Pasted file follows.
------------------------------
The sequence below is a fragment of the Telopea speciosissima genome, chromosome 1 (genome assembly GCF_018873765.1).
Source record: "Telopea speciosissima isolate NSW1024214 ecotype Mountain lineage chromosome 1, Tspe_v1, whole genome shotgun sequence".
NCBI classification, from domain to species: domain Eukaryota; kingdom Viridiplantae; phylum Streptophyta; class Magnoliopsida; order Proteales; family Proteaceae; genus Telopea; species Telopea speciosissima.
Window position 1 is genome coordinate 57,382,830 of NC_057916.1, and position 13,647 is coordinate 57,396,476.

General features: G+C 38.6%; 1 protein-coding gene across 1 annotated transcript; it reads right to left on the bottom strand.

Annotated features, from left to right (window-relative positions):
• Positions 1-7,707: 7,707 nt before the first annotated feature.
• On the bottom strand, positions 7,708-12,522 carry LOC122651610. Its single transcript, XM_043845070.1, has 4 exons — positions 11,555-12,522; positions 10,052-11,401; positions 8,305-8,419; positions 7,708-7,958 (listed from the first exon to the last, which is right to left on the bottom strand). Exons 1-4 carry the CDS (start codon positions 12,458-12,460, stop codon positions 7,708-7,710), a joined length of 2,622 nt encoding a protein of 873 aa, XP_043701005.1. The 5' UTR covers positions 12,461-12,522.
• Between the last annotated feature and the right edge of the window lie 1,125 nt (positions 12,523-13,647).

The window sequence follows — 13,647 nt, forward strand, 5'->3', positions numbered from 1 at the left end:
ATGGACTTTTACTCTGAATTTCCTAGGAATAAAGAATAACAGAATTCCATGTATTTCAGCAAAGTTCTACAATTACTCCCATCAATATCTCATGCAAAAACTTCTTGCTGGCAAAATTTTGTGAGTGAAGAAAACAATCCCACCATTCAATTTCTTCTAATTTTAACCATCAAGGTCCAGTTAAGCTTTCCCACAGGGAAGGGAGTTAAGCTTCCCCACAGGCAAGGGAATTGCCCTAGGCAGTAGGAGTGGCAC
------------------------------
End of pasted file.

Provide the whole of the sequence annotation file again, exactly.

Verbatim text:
The sequence below is a fragment of the Telopea speciosissima genome, chromosome 1 (genome assembly GCF_018873765.1).
Source record: "Telopea speciosissima isolate NSW1024214 ecotype Mountain lineage chromosome 1, Tspe_v1, whole genome shotgun sequence".
NCBI classification, from domain to species: domain Eukaryota; kingdom Viridiplantae; phylum Streptophyta; class Magnoliopsida; order Proteales; family Proteaceae; genus Telopea; species Telopea speciosissima.
Window position 1 is genome coordinate 57,382,830 of NC_057916.1, and position 13,647 is coordinate 57,396,476.

General features: G+C 38.6%; 1 protein-coding gene across 1 annotated transcript; it reads right to left on the bottom strand.

Annotated features, from left to right (window-relative positions):
• Positions 1-7,707: 7,707 nt before the first annotated feature.
• On the bottom strand, positions 7,708-12,522 carry LOC122651610. Its single transcript, XM_043845070.1, has 4 exons — positions 11,555-12,522; positions 10,052-11,401; positions 8,305-8,419; positions 7,708-7,958 (listed from the first exon to the last, which is right to left on the bottom strand). Exons 1-4 carry the CDS (start codon positions 12,458-12,460, stop codon positions 7,708-7,710), a joined length of 2,622 nt encoding a protein of 873 aa, XP_043701005.1. The 5' UTR covers positions 12,461-12,522.
• Between the last annotated feature and the right edge of the window lie 1,125 nt (positions 12,523-13,647).

The window sequence follows — 13,647 nt, forward strand, 5'->3', positions numbered from 1 at the left end:
ATGGACTTTTACTCTGAATTTCCTAGGAATAAAGAATAACAGAATTCCATGTATTTCAGCAAAGTTCTACAATTACTCCCATCAATATCTCATGCAAAAACTTCTTGCTGGCAAAATTTTGTGAGTGAAGAAAACAATCCCACCATTCAATTTCTTCTAATTTTAACCATCAAGGTCCAGTTAAGCTTTCCCACAGGGAAGGGAGTTAAGCTTCCCCACAGGCAAGGGAATTGCCCTAGGCAGTAGGAGTGGCAC